Deconstructing JSON: Bring on the NICs


One of the final dependencies for deploying a server on a network is a network card.  For Azure, networking is crucial for VMs so you can remotely access and control your VM after deployment.

Now here’s the thing about JSON… The dependencies.  The resource dependencies allow you to basically pack all your resources, parameters and variables into one file and the deployment sorts out what needs to be created in what order.  This differs from writing a complete deployments in PowerShell, where you have to account for the dependencies yourself, by ensuring things are placed in the proper order and account for any necessary wait times.

So far in this blog series, I’ve done deployments that can stand alone: just the network, just storage, etc.  But now that I’m getting closer to my goal of being able to deploy VMs, the dependency requirements start to appear.

NICs are dependent on a public IP address and the virtual network.  While you can deploy NICs without having a VM to “plug” them into, the template that is used to deploy them does require those other two resources.  So even though I’ve already deployed the virtual network and would be deploying the NIC into that existing resource group and network, the template won’t be considered valid unless the networking resources are included.

So at this point, I’ve started adding the new resources to my existing template.  Upon deployment, ARM will verify the existence and configuration of all the resources an only add or change the ones that are missing or configured differently.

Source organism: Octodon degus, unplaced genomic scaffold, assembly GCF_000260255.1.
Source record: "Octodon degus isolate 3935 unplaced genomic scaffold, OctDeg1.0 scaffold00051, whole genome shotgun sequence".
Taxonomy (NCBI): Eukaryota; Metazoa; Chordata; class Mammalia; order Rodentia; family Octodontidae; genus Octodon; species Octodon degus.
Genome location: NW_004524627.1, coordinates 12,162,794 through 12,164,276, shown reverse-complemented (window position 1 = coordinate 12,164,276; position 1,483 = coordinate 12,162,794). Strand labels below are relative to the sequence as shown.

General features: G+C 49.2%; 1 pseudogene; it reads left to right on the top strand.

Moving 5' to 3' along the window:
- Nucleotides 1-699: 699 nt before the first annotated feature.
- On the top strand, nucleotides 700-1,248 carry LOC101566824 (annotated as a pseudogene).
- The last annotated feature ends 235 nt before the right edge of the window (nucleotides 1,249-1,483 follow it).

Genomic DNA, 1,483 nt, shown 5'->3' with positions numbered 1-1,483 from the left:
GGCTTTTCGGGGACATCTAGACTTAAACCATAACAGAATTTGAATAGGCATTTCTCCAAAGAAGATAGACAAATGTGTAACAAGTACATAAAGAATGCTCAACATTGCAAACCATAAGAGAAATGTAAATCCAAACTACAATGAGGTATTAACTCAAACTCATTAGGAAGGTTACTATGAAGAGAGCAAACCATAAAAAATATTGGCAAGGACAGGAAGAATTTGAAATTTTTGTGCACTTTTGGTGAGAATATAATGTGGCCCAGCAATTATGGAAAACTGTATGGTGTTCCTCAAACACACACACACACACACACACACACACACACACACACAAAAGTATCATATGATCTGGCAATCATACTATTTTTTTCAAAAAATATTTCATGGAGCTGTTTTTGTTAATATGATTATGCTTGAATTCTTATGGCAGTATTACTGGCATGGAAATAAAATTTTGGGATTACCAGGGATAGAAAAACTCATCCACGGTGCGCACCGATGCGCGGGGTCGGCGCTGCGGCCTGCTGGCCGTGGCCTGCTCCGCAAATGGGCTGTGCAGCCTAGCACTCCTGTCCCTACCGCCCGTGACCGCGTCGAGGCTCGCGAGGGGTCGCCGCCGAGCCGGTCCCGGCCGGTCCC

For the public IP address I’ve added:

{
      "apiVersion": "2015-06-15",
      "type": "Microsoft.Network/publicIPAddresses",
      "name": "[variables('publicIPAddressName')]",
      "location": "[parameters('location')]",
      "properties": {
        "publicIPAllocationMethod": "[variables('publicIPAddressType')]",
        "dnsSettings": {
          "domainNameLabel": "[variables('dnsNameForPublicIP')]"
        }
      }
    },

For the network interface I’ve added:

{
      "apiVersion": "2015-06-15",
      "type": "Microsoft.Network/networkInterfaces",
      "name": "[variables('nicName')]",
      "location": "[parameters('location')]",
      "dependsOn": [
        "[concat('Microsoft.Network/publicIPAddresses/', variables('publicIPAddressName'))]",
        "[concat('Microsoft.Network/virtualNetworks/', variables('virtualNetworkName'))]"
      ],
      "properties": {
        "ipConfigurations": [
          {
            "name": "ipconfig1",
            "properties": {
             "privateIPAllocationMethod": "Dynamic",
             "publicIPAddress": {
                "id": "[resourceId('Microsoft.Network/publicIPAddresses',variables('publicIPAddressName'))]"
              },
              "subnet": {
                "id": "[variables('subnetRef')]"
              }
              }
          }
        ]
      }
    },

We also needed to add a few variables, but you could make these parameters instead, depending on your needs.  Take note of vnetID and subnetRef variables, they are more complex expressions.

   "variables": {
       "virtualNetworkName": "SmallNet",
       "subnetName": "Subnet20",
       "addressPrefix": "192.168.0.0/16",
       "publicIPAddressName": "smallcloudpubip",
       "publicIPAddressType": "Dynamic",
       "dnsNameForPublicIP": "smallcloudlab",
       "nicName": "smallcloud_nic1",
       "vnetID": "[resourceId('Microsoft.Network/virtualNetworks',variables('virtualNetworkName'))]",
       "subnetRef": "[concat(variables('vnetID'),'/subnets/',variables('subnetName'))]"
        
     },

To see the full template up until this point, find it in my GitHub Repository.

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